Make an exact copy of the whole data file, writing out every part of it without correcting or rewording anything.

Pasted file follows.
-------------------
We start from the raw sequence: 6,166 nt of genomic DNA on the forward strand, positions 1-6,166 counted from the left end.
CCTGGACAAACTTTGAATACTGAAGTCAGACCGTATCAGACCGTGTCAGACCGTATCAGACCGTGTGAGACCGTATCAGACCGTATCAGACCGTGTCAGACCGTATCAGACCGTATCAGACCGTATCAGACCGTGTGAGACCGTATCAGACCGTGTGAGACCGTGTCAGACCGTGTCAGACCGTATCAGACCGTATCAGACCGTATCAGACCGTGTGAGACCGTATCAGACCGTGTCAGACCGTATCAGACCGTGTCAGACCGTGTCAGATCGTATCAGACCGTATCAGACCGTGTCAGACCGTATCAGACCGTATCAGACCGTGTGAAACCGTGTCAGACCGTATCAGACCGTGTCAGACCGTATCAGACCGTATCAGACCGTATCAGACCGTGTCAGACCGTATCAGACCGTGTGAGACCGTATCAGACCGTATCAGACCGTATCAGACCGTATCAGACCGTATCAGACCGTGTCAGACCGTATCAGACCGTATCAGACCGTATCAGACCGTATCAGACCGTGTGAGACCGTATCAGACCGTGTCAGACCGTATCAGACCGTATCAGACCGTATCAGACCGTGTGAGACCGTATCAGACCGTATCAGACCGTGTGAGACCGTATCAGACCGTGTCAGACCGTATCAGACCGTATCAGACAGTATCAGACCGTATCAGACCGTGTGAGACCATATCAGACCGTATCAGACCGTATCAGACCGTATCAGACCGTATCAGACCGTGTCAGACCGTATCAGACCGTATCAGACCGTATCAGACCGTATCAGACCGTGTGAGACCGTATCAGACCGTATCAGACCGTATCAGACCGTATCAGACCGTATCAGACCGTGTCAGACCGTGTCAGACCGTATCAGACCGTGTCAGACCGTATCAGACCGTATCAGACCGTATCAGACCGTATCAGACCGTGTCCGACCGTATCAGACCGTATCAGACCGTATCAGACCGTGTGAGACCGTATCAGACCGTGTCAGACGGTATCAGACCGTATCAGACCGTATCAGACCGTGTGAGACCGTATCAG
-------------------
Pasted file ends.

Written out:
We start from the raw sequence: 6,166 nt of genomic DNA on the forward strand, positions 1-6,166 counted from the left end.
CCTGGACAAACTTTGAATACTGAAGTCAGACCGTATCAGACCGTGTCAGACCGTATCAGACCGTGTGAGACCGTATCAGACCGTATCAGACCGTGTCAGACCGTATCAGACCGTATCAGACCGTATCAGACCGTGTGAGACCGTATCAGACCGTGTGAGACCGTGTCAGACCGTGTCAGACCGTATCAGACCGTATCAGACCGTATCAGACCGTGTGAGACCGTATCAGACCGTGTCAGACCGTATCAGACCGTGTCAGACCGTGTCAGATCGTATCAGACCGTATCAGACCGTGTCAGACCGTATCAGACCGTATCAGACCGTGTGAAACCGTGTCAGACCGTATCAGACCGTGTCAGACCGTATCAGACCGTATCAGACCGTATCAGACCGTGTCAGACCGTATCAGACCGTGTGAGACCGTATCAGACCGTATCAGACCGTATCAGACCGTATCAGACCGTATCAGACCGTGTCAGACCGTATCAGACCGTATCAGACCGTATCAGACCGTATCAGACCGTGTGAGACCGTATCAGACCGTGTCAGACCGTATCAGACCGTATCAGACCGTATCAGACCGTGTGAGACCGTATCAGACCGTATCAGACCGTGTGAGACCGTATCAGACCGTGTCAGACCGTATCAGACCGTATCAGACAGTATCAGACCGTATCAGACCGTGTGAGACCATATCAGACCGTATCAGACCGTATCAGACCGTATCAGACCGTATCAGACCGTGTCAGACCGTATCAGACCGTATCAGACCGTATCAGACCGTATCAGACCGTGTGAGACCGTATCAGACCGTATCAGACCGTATCAGACCGTATCAGACCGTATCAGACCGTGTCAGACCGTGTCAGACCGTATCAGACCGTGTCAGACCGTATCAGACCGTATCAGACCGTATCAGACCGTATCAGACCGTGTCCGACCGTATCAGACCGTATCAGACCGTATCAGACCGTGTGAGACCGTATCAGACCGTGTCAGACGGTATCAGACCGTATCAGACCGTATCAGACCGTGTGAGACCGTATCAG